The salesperson was also able to give a fairly detailed description of the woman; she was elegant, attractive, between 30 and 40, with dark brown eyes and long, dark hair. The clerk said she spoke broken English with an accent; later, it was determined she also spoke German and Flemish. With this information police were able to determine she had stayed at a hotel near where she had bought the boots.
Tracing the Movements of the Isdal Woman
With the Alien Registration Form that all hotel guests were required to fill out, police now had a sample of her handwriting. All Norwegian hotels were asked to send in their Alien Registration Forms and investigators were able to find handwriting matches that showed she had stayed in hotels in Oslo, and Trondheim, as well as Bergen and Stavanger. She seems to have travelled in other parts of Europe, turning up in several hotels in Paris.
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Also, she had used numerous aliases such as Claudia Tielt, Elisabeth Leenhouwfr, and Finella Lorck, while saying she was from Belgium. But, none of the names or passports turned out to belong to real people, and that's where the investigation stalled.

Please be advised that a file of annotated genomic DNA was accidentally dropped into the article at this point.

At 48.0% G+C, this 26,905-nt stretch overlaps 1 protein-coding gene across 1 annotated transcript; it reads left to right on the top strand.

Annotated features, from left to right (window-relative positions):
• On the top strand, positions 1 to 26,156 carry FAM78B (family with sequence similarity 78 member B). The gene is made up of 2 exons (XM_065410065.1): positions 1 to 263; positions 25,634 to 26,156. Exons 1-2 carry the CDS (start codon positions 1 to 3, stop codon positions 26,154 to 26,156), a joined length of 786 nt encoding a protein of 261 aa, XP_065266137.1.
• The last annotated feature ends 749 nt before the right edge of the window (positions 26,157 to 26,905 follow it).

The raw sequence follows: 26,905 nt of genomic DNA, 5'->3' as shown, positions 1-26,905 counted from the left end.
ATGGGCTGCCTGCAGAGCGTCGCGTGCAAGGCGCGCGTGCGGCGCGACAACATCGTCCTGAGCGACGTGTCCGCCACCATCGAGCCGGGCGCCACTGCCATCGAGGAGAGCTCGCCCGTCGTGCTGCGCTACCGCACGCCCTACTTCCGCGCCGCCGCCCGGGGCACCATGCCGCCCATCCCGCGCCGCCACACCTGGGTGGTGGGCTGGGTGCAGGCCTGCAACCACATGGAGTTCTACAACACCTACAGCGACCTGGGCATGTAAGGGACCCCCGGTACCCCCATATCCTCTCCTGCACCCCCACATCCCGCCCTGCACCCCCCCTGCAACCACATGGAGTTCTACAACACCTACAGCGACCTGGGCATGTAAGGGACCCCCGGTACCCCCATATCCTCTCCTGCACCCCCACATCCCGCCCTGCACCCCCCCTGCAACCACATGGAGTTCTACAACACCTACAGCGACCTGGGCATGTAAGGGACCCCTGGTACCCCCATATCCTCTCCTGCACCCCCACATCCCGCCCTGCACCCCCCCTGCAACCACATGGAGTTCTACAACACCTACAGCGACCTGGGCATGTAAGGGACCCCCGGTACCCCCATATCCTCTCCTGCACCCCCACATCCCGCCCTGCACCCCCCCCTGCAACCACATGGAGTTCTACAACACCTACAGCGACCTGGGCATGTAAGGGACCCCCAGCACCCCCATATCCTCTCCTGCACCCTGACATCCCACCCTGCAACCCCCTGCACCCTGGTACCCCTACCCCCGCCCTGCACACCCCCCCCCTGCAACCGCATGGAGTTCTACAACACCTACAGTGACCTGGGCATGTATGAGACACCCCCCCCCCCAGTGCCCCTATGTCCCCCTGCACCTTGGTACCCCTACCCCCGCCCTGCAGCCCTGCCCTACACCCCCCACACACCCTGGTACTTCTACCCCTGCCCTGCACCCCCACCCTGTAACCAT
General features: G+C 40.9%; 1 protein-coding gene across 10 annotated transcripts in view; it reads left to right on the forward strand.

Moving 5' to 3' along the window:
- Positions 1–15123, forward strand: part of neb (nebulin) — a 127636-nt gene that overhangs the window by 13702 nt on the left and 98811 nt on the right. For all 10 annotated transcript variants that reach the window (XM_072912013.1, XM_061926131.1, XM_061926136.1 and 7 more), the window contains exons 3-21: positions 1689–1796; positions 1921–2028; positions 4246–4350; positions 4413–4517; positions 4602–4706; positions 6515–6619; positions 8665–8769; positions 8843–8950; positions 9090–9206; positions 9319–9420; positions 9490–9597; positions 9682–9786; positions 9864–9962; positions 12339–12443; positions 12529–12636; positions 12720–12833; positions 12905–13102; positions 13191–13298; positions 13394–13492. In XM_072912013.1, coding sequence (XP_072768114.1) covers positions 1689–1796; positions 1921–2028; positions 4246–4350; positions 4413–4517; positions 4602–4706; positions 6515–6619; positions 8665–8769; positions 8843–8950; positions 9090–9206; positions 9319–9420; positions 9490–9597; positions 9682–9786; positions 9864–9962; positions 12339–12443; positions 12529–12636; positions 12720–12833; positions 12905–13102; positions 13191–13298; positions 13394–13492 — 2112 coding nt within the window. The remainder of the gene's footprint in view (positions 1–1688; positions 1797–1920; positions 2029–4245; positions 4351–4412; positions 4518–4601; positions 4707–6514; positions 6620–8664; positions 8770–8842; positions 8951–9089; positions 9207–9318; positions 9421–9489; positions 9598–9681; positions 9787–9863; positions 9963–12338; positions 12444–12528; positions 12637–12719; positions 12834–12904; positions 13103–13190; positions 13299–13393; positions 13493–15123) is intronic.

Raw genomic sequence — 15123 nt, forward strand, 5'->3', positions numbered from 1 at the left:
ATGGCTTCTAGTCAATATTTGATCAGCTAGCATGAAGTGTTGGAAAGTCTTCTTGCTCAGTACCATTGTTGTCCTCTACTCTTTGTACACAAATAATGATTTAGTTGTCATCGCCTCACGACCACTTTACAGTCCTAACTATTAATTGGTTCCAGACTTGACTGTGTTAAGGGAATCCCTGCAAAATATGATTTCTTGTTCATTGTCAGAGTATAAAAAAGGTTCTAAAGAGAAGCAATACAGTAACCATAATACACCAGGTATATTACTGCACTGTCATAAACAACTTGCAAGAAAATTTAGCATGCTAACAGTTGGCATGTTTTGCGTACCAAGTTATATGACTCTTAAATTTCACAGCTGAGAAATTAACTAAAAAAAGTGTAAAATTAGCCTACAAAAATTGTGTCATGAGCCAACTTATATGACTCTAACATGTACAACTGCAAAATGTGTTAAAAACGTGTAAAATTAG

Based on the sleeping pills, police concluded the woman had committed suicide, but allowed that the case cannot be said to be solved until the body is identified. They buried her in a zinc-lined coffin so as to prevent any decomposition.
Modern Science Adds New Information
Forensic science has made huge strides since 1970 and Norway's police, anticipating advances in detection techniques, had kept the woman's lower jaw, which contained some unique dentition, including several gold crowns.
In 2017, sophisticated analysis of the jaw uncovered chemical traces that suggest the woman grew up somewhere along the border between France and Germany. Further, the results indicate that in childhood the Isdal woman moved west from Eastern or Central Europe, and that this relocation took place before or during the Second World War.
This new information leads investigators to hope they will eventually identify the woman, but that still leaves open the question of why she died on an isolated mountain scree in Norway.
The most popular theory is that she was connected to espionage. It was the height of the Cold War and the North Atlantic Treaty Organization was testing a new weapon, called the Penguin missile, in Norway at the time.